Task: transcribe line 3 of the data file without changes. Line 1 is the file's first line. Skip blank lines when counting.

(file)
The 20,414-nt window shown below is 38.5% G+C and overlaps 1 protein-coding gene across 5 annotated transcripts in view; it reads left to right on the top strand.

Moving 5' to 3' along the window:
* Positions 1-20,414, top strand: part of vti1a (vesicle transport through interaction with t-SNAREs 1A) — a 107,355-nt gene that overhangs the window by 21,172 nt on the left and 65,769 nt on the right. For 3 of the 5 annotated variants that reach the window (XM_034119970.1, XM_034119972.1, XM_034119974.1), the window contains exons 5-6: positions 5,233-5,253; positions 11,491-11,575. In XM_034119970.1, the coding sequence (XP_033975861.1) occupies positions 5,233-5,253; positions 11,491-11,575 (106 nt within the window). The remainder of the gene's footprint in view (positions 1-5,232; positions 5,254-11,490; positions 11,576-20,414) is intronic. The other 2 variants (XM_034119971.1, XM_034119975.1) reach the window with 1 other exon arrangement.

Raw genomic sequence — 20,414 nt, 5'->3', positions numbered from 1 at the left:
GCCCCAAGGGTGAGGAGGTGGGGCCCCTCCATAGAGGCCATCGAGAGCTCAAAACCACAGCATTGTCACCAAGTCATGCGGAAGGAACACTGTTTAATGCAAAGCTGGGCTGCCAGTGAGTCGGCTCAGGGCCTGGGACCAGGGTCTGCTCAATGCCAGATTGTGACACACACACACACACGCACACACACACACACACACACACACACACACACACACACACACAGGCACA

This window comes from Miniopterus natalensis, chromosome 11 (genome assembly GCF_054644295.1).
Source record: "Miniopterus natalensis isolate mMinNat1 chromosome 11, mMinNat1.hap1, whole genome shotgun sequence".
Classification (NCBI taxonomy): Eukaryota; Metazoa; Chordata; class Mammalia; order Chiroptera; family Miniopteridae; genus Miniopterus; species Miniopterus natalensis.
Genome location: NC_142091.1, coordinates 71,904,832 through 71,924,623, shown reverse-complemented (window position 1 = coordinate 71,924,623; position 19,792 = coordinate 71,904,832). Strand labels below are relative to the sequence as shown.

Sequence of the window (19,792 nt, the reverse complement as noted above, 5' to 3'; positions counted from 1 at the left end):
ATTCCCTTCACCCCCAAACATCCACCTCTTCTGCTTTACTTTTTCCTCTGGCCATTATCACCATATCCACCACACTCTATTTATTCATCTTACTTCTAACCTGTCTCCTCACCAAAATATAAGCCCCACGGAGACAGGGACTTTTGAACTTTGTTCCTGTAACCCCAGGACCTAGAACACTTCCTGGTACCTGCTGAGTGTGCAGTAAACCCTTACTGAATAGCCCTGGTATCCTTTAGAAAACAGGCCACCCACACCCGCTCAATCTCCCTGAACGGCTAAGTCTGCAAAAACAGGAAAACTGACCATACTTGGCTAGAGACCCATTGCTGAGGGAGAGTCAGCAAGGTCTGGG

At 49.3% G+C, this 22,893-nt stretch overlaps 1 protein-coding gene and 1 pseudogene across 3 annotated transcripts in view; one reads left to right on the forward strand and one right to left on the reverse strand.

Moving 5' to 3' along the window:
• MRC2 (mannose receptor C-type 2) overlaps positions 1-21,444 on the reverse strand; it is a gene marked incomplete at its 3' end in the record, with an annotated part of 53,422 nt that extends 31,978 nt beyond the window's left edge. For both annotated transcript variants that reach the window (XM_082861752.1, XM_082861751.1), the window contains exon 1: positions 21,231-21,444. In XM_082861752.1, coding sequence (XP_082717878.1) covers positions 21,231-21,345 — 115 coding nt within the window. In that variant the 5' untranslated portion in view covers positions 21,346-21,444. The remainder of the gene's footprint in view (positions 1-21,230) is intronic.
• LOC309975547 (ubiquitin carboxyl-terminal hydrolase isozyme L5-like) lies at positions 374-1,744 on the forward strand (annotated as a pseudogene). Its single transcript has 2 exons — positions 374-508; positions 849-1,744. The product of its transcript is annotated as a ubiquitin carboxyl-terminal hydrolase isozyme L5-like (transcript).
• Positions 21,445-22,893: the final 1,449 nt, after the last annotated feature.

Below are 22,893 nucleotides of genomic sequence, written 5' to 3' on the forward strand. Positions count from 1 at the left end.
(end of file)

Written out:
* Positions 1-20,414, top strand: part of vti1a (vesicle transport through interaction with t-SNAREs 1A) — a 107,355-nt gene that overhangs the window by 21,172 nt on the left and 65,769 nt on the right. For 3 of the 5 annotated variants that reach the window (XM_034119970.1, XM_034119972.1, XM_034119974.1), the window contains exons 5-6: positions 5,233-5,253; positions 11,491-11,575. In XM_034119970.1, the coding sequence (XP_033975861.1) occupies positions 5,233-5,253; positions 11,491-11,575 (106 nt within the window). The remainder of the gene's footprint in view (positions 1-5,232; positions 5,254-11,490; positions 11,576-20,414) is intronic. The other 2 variants (XM_034119971.1, XM_034119975.1) reach the window with 1 other exon arrangement.